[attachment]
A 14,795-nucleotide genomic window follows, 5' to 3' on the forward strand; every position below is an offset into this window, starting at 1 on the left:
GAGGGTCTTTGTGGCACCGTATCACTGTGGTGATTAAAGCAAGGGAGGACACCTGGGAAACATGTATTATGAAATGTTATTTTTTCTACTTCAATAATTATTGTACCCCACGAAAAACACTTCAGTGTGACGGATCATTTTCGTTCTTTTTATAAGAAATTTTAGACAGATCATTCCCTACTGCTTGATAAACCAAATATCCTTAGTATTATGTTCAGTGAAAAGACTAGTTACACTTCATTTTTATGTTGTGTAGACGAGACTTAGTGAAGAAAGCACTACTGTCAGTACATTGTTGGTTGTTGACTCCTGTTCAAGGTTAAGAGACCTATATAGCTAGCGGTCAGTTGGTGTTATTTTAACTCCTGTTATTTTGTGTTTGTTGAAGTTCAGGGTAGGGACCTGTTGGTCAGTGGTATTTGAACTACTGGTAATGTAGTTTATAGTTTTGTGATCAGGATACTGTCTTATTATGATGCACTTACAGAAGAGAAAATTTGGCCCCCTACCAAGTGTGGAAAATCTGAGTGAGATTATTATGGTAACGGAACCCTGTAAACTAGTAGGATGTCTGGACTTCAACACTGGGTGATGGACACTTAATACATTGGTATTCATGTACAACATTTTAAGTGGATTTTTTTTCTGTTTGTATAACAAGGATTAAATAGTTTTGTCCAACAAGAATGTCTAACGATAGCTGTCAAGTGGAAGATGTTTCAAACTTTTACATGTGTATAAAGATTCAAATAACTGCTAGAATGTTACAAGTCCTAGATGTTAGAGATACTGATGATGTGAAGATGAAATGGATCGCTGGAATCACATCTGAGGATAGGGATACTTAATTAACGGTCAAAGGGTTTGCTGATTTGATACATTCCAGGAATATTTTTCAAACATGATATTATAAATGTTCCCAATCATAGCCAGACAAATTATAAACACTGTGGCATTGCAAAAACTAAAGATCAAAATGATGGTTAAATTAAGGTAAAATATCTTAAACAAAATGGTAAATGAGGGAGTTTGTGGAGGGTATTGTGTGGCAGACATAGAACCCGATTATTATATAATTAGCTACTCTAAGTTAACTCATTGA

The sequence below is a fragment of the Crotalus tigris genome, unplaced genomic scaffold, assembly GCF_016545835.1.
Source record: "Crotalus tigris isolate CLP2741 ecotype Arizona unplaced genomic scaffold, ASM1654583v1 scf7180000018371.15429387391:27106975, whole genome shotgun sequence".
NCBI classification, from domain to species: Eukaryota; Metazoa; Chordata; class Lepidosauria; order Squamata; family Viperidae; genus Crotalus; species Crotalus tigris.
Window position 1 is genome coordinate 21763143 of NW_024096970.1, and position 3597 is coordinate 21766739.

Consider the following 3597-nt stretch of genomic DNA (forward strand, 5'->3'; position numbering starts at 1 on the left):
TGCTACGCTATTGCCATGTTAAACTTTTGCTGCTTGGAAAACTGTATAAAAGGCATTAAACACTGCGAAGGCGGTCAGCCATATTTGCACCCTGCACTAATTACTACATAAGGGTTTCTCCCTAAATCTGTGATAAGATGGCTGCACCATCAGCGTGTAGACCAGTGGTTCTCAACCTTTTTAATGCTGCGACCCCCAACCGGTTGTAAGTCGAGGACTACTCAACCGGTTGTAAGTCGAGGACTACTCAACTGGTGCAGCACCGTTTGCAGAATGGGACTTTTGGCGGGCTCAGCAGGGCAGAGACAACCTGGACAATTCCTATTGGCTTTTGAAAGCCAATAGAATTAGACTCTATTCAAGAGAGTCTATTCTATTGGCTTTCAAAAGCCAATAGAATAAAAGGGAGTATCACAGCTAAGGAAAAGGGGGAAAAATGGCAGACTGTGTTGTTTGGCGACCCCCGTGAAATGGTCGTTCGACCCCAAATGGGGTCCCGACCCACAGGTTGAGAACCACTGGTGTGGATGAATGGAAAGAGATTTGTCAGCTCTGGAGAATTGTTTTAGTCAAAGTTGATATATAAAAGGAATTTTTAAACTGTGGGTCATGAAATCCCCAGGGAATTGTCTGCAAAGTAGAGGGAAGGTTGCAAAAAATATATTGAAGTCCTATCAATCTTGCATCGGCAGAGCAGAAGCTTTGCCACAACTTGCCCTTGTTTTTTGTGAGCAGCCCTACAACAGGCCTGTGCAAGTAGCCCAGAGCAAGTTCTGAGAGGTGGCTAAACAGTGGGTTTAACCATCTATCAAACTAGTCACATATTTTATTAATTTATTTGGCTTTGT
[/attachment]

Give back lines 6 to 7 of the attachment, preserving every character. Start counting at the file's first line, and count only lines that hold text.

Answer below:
Window position 1 is genome coordinate 21763143 of NW_024096970.1, and position 3597 is coordinate 21766739.

Consider the following 3597-nt stretch of genomic DNA (forward strand, 5'->3'; position numbering starts at 1 on the left):